first@gmail.com
second@gmail.com

If an email starts the field then this will NOT work after finding the @ symbol it will count forward and fail to find a space and so set space before to Null it will then return just the domain of the email. I will be looking to fix this at some point.

Secondly if the emails within the field contain contiguous special html characters such as < or > these will be picked up and inculded as if they are part of the email addresses.

We can fix this by scanning through the varchar(max) field and stripping out special characters.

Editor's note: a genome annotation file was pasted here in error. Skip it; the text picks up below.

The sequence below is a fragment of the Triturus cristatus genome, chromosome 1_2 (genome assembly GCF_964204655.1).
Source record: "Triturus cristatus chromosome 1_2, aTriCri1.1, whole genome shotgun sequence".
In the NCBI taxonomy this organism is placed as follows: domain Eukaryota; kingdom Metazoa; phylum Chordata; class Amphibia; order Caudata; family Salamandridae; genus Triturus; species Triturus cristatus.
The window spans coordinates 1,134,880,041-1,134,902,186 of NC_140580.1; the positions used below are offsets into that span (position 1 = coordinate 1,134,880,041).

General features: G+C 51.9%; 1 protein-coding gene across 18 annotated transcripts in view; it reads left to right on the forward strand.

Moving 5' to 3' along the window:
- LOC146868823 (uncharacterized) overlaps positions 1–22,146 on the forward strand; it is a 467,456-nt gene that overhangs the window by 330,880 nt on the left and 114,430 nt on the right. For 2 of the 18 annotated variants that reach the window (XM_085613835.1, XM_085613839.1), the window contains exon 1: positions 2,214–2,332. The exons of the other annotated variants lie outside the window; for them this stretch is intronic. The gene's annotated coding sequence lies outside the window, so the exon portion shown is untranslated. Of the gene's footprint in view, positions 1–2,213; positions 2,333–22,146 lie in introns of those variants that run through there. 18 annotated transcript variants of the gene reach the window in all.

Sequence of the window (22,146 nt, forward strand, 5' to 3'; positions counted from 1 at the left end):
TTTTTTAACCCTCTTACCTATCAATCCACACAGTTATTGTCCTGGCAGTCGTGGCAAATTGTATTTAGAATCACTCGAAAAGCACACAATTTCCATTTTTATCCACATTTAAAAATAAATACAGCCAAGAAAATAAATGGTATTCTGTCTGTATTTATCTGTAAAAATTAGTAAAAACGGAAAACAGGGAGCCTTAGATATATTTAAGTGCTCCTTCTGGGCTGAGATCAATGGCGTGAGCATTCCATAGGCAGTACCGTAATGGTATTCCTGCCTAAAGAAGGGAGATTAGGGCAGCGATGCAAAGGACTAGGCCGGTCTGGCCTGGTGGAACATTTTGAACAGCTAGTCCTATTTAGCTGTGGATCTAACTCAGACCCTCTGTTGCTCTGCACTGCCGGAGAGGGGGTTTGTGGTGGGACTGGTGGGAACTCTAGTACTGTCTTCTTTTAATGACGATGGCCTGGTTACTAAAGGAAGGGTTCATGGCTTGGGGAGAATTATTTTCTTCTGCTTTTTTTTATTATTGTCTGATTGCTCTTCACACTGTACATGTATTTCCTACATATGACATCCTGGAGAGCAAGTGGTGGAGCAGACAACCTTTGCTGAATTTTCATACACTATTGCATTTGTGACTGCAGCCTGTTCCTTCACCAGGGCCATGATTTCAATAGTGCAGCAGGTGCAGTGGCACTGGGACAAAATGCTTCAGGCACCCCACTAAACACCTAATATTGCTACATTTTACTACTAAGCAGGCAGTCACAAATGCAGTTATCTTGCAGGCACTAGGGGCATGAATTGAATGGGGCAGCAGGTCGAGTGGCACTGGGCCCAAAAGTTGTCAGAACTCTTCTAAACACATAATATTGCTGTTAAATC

NOTE : If you are working with email bodies carriage returns will also screw up the above query in which case consider running the field through some kind of replace view with similar syntax as

CREATE VIEW v002 as SELECT pkid, REPLACE(body, CHAR(13) + CHAR(10),' ') as txtBodyWithoutReturns from t001email

SQL Azure – TSQL User Defined Function – Separate Defined Length String from NVARCHAR(MAX) Field

Stack overflow sourced, adapted and personally tested code
How to get part of a string that matches with a regular expression

The following function arose out of a desire to find Eplanning Scotland planning references numbers which follow the format of 9 numerals a dash and then 3 numerals within a NVARCHAR(MAX) field type. The characteristics of the string was that it is always the same length.

In SSMS select the New Query button

Create function [dbo].[ReturnEplanningNumberFull](@fieldtosearch as nvarchar(max))